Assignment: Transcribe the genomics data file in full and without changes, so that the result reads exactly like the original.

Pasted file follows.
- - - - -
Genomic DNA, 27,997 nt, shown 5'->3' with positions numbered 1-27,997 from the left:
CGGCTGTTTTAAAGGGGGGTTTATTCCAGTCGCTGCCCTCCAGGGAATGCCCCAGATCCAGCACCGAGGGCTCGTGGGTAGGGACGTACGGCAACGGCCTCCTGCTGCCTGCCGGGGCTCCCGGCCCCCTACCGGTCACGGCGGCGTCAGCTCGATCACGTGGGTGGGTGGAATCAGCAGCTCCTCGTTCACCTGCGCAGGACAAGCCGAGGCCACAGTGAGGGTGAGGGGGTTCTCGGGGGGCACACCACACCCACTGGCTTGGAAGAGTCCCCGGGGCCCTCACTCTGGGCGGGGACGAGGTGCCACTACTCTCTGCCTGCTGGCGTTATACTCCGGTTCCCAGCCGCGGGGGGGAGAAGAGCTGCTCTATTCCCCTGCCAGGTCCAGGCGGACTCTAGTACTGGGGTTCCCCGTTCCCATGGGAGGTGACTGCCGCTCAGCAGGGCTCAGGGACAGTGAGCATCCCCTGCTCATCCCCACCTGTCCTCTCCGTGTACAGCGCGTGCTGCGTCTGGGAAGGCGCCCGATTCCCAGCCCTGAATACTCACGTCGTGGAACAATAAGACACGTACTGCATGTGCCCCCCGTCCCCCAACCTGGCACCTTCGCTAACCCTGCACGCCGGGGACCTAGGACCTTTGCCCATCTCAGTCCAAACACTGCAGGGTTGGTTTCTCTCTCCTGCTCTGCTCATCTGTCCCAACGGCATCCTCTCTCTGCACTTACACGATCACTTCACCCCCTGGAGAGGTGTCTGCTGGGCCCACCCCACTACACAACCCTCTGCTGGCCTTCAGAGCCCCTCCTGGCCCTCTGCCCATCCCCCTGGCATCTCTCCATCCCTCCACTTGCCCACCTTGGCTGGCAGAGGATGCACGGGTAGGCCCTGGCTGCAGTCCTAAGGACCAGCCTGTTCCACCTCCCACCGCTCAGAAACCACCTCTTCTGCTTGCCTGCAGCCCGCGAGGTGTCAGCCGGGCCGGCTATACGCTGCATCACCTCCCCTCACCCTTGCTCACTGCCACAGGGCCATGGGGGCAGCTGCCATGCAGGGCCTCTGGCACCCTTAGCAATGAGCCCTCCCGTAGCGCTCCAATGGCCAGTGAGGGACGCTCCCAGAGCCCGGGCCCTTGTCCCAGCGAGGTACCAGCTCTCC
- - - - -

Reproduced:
Genomic DNA, 27,997 nt, shown 5'->3' with positions numbered 1-27,997 from the left:
CGGCTGTTTTAAAGGGGGGTTTATTCCAGTCGCTGCCCTCCAGGGAATGCCCCAGATCCAGCACCGAGGGCTCGTGGGTAGGGACGTACGGCAACGGCCTCCTGCTGCCTGCCGGGGCTCCCGGCCCCCTACCGGTCACGGCGGCGTCAGCTCGATCACGTGGGTGGGTGGAATCAGCAGCTCCTCGTTCACCTGCGCAGGACAAGCCGAGGCCACAGTGAGGGTGAGGGGGTTCTCGGGGGGCACACCACACCCACTGGCTTGGAAGAGTCCCCGGGGCCCTCACTCTGGGCGGGGACGAGGTGCCACTACTCTCTGCCTGCTGGCGTTATACTCCGGTTCCCAGCCGCGGGGGGGAGAAGAGCTGCTCTATTCCCCTGCCAGGTCCAGGCGGACTCTAGTACTGGGGTTCCCCGTTCCCATGGGAGGTGACTGCCGCTCAGCAGGGCTCAGGGACAGTGAGCATCCCCTGCTCATCCCCACCTGTCCTCTCCGTGTACAGCGCGTGCTGCGTCTGGGAAGGCGCCCGATTCCCAGCCCTGAATACTCACGTCGTGGAACAATAAGACACGTACTGCATGTGCCCCCCGTCCCCCAACCTGGCACCTTCGCTAACCCTGCACGCCGGGGACCTAGGACCTTTGCCCATCTCAGTCCAAACACTGCAGGGTTGGTTTCTCTCTCCTGCTCTGCTCATCTGTCCCAACGGCATCCTCTCTCTGCACTTACACGATCACTTCACCCCCTGGAGAGGTGTCTGCTGGGCCCACCCCACTACACAACCCTCTGCTGGCCTTCAGAGCCCCTCCTGGCCCTCTGCCCATCCCCCTGGCATCTCTCCATCCCTCCACTTGCCCACCTTGGCTGGCAGAGGATGCACGGGTAGGCCCTGGCTGCAGTCCTAAGGACCAGCCTGTTCCACCTCCCACCGCTCAGAAACCACCTCTTCTGCTTGCCTGCAGCCCGCGAGGTGTCAGCCGGGCCGGCTATACGCTGCATCACCTCCCCTCACCCTTGCTCACTGCCACAGGGCCATGGGGGCAGCTGCCATGCAGGGCCTCTGGCACCCTTAGCAATGAGCCCTCCCGTAGCGCTCCAATGGCCAGTGAGGGACGCTCCCAGAGCCCGGGCCCTTGTCCCAGCGAGGTACCAGCTCTCC